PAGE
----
Two questions for folks more knowledgeable than I:
1. how would one tie a rocket mass heater into an essential oil still, and is it even possible without boom squish?
2. what are the best options for installing a rocket mass heater in a trailer/tiny house where there are severe weight limitations? Can the masonry/cob be lightened with perlite or vermiculite, or even fiberglass fibers?
I'm rehabbing an old trailer, and I'd like to avoid a mini cast iron stove if possible. They just don't seem efficient enough to me.
I think you could combine a rocket mass heater and essential oil still, but you might want to include a switch to bypass the mass, especially in a small space like a tiny house. otherwise, it would be very easy to overheat the space and make it very unpleasant to operate.
on the weight issue: blocking the trailer up under where the stove is would help while it's parked. making the mass removable might be necessary if it's going to be mobile.
I probably should have been more specific, tel; the rocket heater for the still could be portable, because I would be processing herbs outside for EO, but the heater in the trailer must be permanent. I don't want to waste any heat energy, so I definitely want some thermal mass, but lightweight.
Sage Radachowsky, a tiny house fan, mentioned that micronized paraffin might be a good thermal sink, but the cost and weight is still big. I debated maybe piping the hot exhaust thru the flooring of the trailer (like air conditioning in reverse) but don't know if the temps would do something to compromise the trailer structure. I would block the trailer no matter what once it was parked, but it still needs to roll and conform to the 7700lb. limit per the DMV.
lightweight thermall mass would be something of a holy grail.
for the trailer, I bet you could use water as your mass. I'm imagining a propane water heater with the guts and insulation removed layed on its side. or maybe a couple in series. the water could be drained when it's on the move. there are significant hazards involved with heating water, though, so precations would very much be in order.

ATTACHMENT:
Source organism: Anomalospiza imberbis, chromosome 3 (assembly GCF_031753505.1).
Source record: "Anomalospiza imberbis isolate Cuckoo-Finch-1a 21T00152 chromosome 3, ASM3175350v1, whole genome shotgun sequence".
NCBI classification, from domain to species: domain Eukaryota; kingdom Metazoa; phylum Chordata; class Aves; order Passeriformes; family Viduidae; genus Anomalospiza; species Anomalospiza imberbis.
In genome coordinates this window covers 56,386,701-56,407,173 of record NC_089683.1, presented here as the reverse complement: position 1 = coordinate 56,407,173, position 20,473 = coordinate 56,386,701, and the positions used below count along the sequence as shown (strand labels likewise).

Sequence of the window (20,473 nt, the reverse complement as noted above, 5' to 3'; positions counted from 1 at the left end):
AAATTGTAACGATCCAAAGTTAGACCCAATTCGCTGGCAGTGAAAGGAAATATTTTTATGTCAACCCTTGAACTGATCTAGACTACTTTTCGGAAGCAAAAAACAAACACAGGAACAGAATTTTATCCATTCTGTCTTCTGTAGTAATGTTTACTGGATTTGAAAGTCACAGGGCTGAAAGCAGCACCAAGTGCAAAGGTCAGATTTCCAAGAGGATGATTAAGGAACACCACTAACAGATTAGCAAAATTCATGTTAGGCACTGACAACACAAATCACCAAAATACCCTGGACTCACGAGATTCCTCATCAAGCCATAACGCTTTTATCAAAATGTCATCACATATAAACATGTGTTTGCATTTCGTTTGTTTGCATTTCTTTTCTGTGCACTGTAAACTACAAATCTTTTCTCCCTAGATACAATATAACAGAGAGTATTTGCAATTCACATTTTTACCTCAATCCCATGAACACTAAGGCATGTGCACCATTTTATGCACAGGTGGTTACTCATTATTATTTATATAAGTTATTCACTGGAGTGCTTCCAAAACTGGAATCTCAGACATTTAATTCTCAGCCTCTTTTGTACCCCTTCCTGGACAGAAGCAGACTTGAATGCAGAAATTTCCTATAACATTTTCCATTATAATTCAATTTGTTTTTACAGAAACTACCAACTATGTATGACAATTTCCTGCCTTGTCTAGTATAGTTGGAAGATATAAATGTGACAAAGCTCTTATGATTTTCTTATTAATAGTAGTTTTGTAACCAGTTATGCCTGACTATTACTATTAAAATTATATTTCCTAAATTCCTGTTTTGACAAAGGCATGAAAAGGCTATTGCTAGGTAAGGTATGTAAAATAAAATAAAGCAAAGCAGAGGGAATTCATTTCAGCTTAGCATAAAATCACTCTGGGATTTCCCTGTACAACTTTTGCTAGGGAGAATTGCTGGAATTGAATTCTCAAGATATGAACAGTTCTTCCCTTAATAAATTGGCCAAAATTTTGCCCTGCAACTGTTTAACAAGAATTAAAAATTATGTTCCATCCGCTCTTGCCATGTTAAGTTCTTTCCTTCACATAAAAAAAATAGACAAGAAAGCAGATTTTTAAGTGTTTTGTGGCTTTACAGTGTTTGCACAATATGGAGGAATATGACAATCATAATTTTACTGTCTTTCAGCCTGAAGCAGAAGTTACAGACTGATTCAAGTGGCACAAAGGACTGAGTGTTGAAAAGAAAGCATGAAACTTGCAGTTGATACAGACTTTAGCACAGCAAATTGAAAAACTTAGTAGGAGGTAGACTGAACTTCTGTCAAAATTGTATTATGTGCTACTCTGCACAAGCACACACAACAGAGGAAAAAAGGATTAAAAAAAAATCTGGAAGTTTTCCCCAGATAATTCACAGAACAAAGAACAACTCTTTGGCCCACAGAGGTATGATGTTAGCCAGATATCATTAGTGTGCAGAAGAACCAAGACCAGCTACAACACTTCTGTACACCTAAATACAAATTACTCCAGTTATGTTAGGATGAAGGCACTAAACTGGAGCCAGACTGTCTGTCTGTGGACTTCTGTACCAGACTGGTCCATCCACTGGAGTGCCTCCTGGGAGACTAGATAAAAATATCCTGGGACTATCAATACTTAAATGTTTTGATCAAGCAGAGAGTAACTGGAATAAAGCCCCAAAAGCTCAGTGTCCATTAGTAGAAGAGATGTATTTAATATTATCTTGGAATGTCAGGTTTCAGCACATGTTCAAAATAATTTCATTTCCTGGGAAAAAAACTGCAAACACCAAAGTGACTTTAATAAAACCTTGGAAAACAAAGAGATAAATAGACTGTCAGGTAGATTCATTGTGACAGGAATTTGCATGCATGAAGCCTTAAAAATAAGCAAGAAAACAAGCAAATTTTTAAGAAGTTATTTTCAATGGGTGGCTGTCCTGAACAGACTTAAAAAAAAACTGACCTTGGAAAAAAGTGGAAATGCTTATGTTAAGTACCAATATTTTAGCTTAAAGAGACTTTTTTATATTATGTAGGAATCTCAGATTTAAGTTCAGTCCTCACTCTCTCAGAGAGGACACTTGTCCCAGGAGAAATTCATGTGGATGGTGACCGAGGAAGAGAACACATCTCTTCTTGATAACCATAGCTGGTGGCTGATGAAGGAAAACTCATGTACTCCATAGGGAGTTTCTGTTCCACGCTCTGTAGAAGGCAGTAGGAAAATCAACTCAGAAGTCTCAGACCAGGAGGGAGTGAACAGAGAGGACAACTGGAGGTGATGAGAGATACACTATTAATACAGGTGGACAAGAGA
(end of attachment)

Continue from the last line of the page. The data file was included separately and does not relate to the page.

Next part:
outdoor rocket still? I'm quite certain that's doable. take care to isolate any flammable vapor or oil from hot spots and flames.
So you think, Tel, I could find a mini cast-iron radiator and plumb it to the rocket? Hmmmmm...I'll have to run that by Deek Diedriksen and the boys at Tiny Yellow House...
As for the Essential oil still, I'm not sure how I would plumb that. The heater must heat the bottom of the still (just like a propane heater), but perhaps a plain ol' quickie brick rocket with a real short vent pipe would do the trick. (maybe I'm overthinking this one...)
Jennifer Jennings wrote:So you think, Tel, I could find a mini cast-iron radiator and plumb it to the rocket?
I do think you could. I also think that you should think long and hard about how you're going to eliminate any risk of steam explosion. it can and has been done, but caution is most certainly in order.
planning a similar contraption for a friend's bus. we'll see...
still: I'm thinking you would want a thick bottom on whatever your vessel is and to situate your condenser well away from any heat. a quick and dirty rocket could work, but if it's something you'll be using a lot, you may as well design it to be more efficient and adjustable and user-friendly.
I'm thinking you would want a thick bottom on whatever your vessel is and to situate you condenser well away from any heat.